More Nix
It’s been a year of NixOS, and it’s been great. Now I want to get really comfortable with the difference between build.nix, default.nix, shell.nix, how nix-build works, etc. Specifically, I’d like to be comfortable with setting up a Haskell dev env with Nix and Cabal.
More Emacs
Emacs has been my go-to editor for a year and a half now, and I still get stuck in weird states sometimes. This coming year, I want to get more comfortable with it on a deeper level. Step one: Read the built-in Emacs manual.
More community engagement
I gave some talks and workshops, both internally and at local meetups this past year. I want to do more of that in 2020. Also: apply for more conference talks. I applied to a few this past year, but didn’t get any of them.
Programming Language Theory / Compilers
I’ve had an interest in type systems and PLT for a while. While writing this post, I realized I should do something about it and ordered Types and Programming Languages by Benjamin C. Pierce. I don’t know enough about it to set any clear goals just yet, however.


While I’m not going into this coming year with any clear language goals in mind, I’d like this to serve as a recording of what languages have me the most curious at the moment. I’m not making any clear commitments to learning any of these, but I think it’s important to keep an open mind and keep exploring new languages and new concepts. As Scott Wlaschin talks about in his talk Four Languages from Forty Years Ago, you should look for languages that expand your mind and help you think about problems in a new way. He awards languages that achieve this a ‘Galaxy Brain Seal of Approval’. There is an Alan Perlis quote in the slides saying that ‘A language that doesn’t affect the way you think about programming, is not worth knowing’.

Yeah, I’ve been doing a bit of this, but not enough. I’ve got the basics down, but I need to put it into practice. I want to build something; a simple Web API or command line interface should be enough.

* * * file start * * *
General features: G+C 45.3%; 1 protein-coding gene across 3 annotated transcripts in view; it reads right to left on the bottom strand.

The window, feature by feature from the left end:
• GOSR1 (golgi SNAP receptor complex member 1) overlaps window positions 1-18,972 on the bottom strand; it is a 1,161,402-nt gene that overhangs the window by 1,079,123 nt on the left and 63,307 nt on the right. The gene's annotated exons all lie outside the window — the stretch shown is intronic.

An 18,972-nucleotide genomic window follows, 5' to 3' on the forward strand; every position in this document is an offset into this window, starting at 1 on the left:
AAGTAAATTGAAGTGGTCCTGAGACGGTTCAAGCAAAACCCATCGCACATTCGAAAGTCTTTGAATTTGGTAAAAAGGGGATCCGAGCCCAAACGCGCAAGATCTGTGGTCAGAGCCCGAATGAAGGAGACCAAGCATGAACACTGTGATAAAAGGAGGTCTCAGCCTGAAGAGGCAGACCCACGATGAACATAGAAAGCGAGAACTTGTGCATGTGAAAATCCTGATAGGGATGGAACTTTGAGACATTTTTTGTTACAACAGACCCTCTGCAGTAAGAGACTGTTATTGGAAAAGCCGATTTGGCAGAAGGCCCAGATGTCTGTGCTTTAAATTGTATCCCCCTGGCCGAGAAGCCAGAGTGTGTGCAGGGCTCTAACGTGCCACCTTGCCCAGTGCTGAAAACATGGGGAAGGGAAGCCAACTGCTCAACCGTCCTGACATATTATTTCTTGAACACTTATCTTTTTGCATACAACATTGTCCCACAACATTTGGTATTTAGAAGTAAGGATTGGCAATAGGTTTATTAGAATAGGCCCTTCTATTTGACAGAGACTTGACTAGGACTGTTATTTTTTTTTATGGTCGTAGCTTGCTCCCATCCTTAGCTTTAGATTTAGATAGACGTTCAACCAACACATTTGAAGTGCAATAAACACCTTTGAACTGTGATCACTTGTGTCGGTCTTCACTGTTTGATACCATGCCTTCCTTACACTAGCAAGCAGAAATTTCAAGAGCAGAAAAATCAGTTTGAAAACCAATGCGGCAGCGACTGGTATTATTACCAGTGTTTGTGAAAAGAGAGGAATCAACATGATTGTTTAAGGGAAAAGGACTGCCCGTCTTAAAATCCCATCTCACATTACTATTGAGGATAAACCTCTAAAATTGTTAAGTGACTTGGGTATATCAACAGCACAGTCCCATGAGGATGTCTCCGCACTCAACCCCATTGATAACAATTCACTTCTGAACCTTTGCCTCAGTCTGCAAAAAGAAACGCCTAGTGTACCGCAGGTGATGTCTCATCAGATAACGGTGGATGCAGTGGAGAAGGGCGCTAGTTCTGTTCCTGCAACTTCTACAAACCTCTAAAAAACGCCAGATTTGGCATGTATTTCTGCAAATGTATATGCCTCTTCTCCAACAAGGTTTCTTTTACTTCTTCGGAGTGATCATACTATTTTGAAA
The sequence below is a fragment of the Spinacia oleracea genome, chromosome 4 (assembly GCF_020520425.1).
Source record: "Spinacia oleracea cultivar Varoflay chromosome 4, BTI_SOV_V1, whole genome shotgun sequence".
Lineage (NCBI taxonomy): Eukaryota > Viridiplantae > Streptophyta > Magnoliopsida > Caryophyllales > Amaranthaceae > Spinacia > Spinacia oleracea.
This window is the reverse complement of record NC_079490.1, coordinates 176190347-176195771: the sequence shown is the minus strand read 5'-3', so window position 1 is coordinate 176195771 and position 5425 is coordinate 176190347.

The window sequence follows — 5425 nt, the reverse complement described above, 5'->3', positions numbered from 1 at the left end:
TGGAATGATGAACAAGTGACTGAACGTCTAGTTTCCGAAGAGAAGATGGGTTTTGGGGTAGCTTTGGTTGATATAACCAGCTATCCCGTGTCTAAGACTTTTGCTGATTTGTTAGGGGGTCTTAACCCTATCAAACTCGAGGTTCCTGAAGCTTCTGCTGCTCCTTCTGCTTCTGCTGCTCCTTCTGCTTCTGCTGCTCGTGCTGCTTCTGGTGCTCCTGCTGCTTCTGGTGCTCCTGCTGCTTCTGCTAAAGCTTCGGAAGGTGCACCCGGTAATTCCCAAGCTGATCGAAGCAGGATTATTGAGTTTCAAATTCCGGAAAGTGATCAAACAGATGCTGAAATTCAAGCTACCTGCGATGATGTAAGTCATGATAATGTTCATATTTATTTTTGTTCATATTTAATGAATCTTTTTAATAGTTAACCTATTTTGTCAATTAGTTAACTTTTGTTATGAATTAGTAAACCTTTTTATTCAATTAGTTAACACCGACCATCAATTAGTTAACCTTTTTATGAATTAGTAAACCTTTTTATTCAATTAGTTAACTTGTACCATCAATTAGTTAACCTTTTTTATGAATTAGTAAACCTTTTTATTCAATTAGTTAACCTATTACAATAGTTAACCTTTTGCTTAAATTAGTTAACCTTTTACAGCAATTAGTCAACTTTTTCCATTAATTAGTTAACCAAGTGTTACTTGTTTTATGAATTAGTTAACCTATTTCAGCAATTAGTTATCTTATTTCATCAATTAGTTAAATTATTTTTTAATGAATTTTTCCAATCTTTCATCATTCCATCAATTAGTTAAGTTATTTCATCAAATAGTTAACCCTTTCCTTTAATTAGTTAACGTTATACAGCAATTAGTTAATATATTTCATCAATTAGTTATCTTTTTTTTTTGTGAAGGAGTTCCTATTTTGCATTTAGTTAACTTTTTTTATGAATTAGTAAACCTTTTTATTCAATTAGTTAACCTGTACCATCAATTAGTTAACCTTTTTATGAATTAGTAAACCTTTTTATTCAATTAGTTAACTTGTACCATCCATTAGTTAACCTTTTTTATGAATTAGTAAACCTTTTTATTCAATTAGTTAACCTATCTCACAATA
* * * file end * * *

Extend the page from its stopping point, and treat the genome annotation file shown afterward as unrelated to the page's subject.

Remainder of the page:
Doesn’t matter whether it’s common lisp, scheme, (typed) racket, or clojure: I want to get comfortable with lisp. If nothing else, at least it’ll help me configure Emacs.
This is the wildcard on the list. I have not really looked much at it at all, but I hear great things. Should offer some nice Galaxy Brain moments.

SMART goals

The goals listed above are generally quite vague, and it’d be hard to say for sure whether I’ve achieved them or not. To make them more actionable, let’s create a set of SMART goals that I can tick. What are SMART goals? Of course, Wikipedia has an article on it, but the short version is that SMART is an acronym that stands for ‘Specific, Measurable, Achievable, Relevant, Time-bound’. Organized by topic, this is my list:

Programming Language Theory
I don’t have enough insight into this to make any clear goals for it, but I’ve had a brief look at the Types and Programming Languages book. It’s about 650 pages long. I’d say I should get through it by July at latest. In short: Read Types and Programming Languages by July.
Community engagement
  • Give at least three talks/workshops at community events.
  • Apply as a speaker to at least three conferences.
By February 1st, I want to have gotten through the Emacs manual. At this point, I may decide to try and (at least start to) configure Emacs from the ground up (rather than relying on Spacemacs), but that is not a requirement.
Write about what the various .nix files are and what their intended use is. Should discuss at least build.nix, default.nix, and shell.nix.
Pass the Red Hat Certified Specialist in OpenShift Application Development exam.
Containers / Infrastructure / Haskell / Nix

This is a set of goals that apply to broad range of topics. I want to manage a Kubernetes cluster somewhere and create a Haskell API that serves requests. The Haskell project should use Nix for as much as practically possible. What sort of data the API serves doesn’t matter.


April 1st
Have Kubernetes cluster up and running.
June 1st
Have the Haskell API up and running.

And that’s what I’m planning to look into in the coming year. As always: plans change, life happens, and things inevitably don’t go as expected, but it’s nice to have a little something to look back on, at least. What do you think? Do you have any clear goals?